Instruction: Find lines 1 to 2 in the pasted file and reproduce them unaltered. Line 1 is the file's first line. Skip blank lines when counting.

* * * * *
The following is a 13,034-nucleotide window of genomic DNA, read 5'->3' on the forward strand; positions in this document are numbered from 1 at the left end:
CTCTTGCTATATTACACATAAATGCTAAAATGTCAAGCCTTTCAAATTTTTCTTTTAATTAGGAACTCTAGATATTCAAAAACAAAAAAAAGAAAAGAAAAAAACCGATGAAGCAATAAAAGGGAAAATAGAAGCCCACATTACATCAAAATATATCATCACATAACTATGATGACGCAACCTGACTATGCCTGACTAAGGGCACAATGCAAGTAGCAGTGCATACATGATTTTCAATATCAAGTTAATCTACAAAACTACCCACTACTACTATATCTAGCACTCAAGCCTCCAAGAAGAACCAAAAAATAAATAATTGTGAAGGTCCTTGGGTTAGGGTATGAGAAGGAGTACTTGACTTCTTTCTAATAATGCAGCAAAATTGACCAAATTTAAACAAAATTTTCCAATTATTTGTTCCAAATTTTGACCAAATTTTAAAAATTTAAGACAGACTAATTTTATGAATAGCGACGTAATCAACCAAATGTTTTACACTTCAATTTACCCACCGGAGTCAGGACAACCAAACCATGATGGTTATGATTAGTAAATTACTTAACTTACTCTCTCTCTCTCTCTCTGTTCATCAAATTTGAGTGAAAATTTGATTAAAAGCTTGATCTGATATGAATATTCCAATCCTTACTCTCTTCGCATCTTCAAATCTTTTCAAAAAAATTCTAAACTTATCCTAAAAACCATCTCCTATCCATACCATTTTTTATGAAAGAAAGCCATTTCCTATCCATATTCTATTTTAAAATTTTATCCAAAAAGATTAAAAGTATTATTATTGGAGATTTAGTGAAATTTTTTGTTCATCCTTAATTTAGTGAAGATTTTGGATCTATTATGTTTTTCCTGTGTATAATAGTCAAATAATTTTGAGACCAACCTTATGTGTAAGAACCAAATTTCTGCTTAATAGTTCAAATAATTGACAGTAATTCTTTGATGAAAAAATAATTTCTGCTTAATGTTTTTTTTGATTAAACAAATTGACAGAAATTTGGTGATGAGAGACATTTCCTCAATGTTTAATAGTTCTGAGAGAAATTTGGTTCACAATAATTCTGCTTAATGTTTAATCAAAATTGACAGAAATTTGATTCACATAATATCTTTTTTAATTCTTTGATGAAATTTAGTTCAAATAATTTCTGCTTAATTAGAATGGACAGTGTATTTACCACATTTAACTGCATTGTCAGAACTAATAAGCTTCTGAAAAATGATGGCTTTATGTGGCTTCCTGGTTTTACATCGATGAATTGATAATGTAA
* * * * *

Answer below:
The following is a 13,034-nucleotide window of genomic DNA, read 5'->3' on the forward strand; positions in this document are numbered from 1 at the left end:
CTCTTGCTATATTACACATAAATGCTAAAATGTCAAGCCTTTCAAATTTTTCTTTTAATTAGGAACTCTAGATATTCAAAAACAAAAAAAAGAAAAGAAAAAAACCGATGAAGCAATAAAAGGGAAAATAGAAGCCCACATTACATCAAAATATATCATCACATAACTATGATGACGCAACCTGACTATGCCTGACTAAGGGCACAATGCAAGTAGCAGTGCATACATGATTTTCAATATCAAGTTAATCTACAAAACTACCCACTACTACTATATCTAGCACTCAAGCCTCCAAGAAGAACCAAAAAATAAATAATTGTGAAGGTCCTTGGGTTAGGGTATGAGAAGGAGTACTTGACTTCTTTCTAATAATGCAGCAAAATTGACCAAATTTAAACAAAATTTTCCAATTATTTGTTCCAAATTTTGACCAAATTTTAAAAATTTAAGACAGACTAATTTTATGAATAGCGACGTAATCAACCAAATGTTTTACACTTCAATTTACCCACCGGAGTCAGGACAACCAAACCATGATGGTTATGATTAGTAAATTACTTAACTTACTCTCTCTCTCTCTCTCTGTTCATCAAATTTGAGTGAAAATTTGATTAAAAGCTTGATCTGATATGAATATTCCAATCCTTACTCTCTTCGCATCTTCAAATCTTTTCAAAAAAATTCTAAACTTATCCTAAAAACCATCTCCTATCCATACCATTTTTTATGAAAGAAAGCCATTTCCTATCCATATTCTATTTTAAAATTTTATCCAAAAAGATTAAAAGTATTATTATTGGAGATTTAGTGAAATTTTTTGTTCATCCTTAATTTAGTGAAGATTTTGGATCTATTATGTTTTTCCTGTGTATAATAGTCAAATAATTTTGAGACCAACCTTATGTGTAAGAACCAAATTTCTGCTTAATAGTTCAAATAATTGACAGTAATTCTTTGATGAAAAAATAATTTCTGCTTAATGTTTTTTTTGATTAAACAAATTGACAGAAATTTGGTGATGAGAGACATTTCCTCAATGTTTAATAGTTCTGAGAGAAATTTGGTTCACAATAATTCTGCTTAATGTTTAATCAAAATTGACAGAAATTTGATTCACATAATATCTTTTTTAATTCTTTGATGAAATTTAGTTCAAATAATTTCTGCTTAATTAGAATGGACAGTGTATTTACCACATTTAACTGCATTGTCAGAACTAATAAGCTTCTGAAAAATGATGGCTTTATGTGGCTTCCTGGTTTTACATCGATGAATTGATAATGTAA